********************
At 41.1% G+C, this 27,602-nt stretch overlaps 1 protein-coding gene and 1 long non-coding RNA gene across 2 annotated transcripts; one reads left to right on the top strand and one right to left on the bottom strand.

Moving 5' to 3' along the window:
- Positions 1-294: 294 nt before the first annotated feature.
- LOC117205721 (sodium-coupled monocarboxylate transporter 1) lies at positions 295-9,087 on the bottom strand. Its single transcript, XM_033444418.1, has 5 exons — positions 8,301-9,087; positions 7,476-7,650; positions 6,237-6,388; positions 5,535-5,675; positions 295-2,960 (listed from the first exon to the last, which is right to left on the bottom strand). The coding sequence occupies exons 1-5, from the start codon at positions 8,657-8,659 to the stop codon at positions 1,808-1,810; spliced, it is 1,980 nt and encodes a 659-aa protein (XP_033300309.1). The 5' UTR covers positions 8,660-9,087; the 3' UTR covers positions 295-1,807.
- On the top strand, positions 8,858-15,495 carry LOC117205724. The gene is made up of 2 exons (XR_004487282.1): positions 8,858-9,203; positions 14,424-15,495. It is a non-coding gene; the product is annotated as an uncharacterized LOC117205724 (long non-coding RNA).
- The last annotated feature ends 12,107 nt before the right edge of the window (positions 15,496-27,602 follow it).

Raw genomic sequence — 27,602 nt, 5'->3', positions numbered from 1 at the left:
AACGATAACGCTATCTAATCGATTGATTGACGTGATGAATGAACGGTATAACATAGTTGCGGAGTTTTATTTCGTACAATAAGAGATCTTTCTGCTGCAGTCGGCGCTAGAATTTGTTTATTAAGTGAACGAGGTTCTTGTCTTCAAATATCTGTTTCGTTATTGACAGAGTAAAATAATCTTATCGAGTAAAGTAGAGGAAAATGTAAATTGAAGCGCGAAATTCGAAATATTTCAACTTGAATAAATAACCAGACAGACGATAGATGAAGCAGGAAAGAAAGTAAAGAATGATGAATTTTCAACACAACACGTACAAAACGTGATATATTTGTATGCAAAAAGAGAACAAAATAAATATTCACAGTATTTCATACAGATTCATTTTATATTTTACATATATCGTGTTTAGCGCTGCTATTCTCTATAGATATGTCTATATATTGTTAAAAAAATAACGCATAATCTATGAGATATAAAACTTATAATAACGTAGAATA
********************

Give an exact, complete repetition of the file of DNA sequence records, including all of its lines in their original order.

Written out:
At 41.1% G+C, this 27,602-nt stretch overlaps 1 protein-coding gene and 1 long non-coding RNA gene across 2 annotated transcripts; one reads left to right on the top strand and one right to left on the bottom strand.

Moving 5' to 3' along the window:
- Positions 1-294: 294 nt before the first annotated feature.
- LOC117205721 (sodium-coupled monocarboxylate transporter 1) lies at positions 295-9,087 on the bottom strand. Its single transcript, XM_033444418.1, has 5 exons — positions 8,301-9,087; positions 7,476-7,650; positions 6,237-6,388; positions 5,535-5,675; positions 295-2,960 (listed from the first exon to the last, which is right to left on the bottom strand). The coding sequence occupies exons 1-5, from the start codon at positions 8,657-8,659 to the stop codon at positions 1,808-1,810; spliced, it is 1,980 nt and encodes a 659-aa protein (XP_033300309.1). The 5' UTR covers positions 8,660-9,087; the 3' UTR covers positions 295-1,807.
- On the top strand, positions 8,858-15,495 carry LOC117205724. The gene is made up of 2 exons (XR_004487282.1): positions 8,858-9,203; positions 14,424-15,495. It is a non-coding gene; the product is annotated as an uncharacterized LOC117205724 (long non-coding RNA).
- The last annotated feature ends 12,107 nt before the right edge of the window (positions 15,496-27,602 follow it).

Raw genomic sequence — 27,602 nt, 5'->3', positions numbered from 1 at the left:
AACGATAACGCTATCTAATCGATTGATTGACGTGATGAATGAACGGTATAACATAGTTGCGGAGTTTTATTTCGTACAATAAGAGATCTTTCTGCTGCAGTCGGCGCTAGAATTTGTTTATTAAGTGAACGAGGTTCTTGTCTTCAAATATCTGTTTCGTTATTGACAGAGTAAAATAATCTTATCGAGTAAAGTAGAGGAAAATGTAAATTGAAGCGCGAAATTCGAAATATTTCAACTTGAATAAATAACCAGACAGACGATAGATGAAGCAGGAAAGAAAGTAAAGAATGATGAATTTTCAACACAACACGTACAAAACGTGATATATTTGTATGCAAAAAGAGAACAAAATAAATATTCACAGTATTTCATACAGATTCATTTTATATTTTACATATATCGTGTTTAGCGCTGCTATTCTCTATAGATATGTCTATATATTGTTAAAAAAATAACGCATAATCTATGAGATATAAAACTTATAATAACGTAGAATA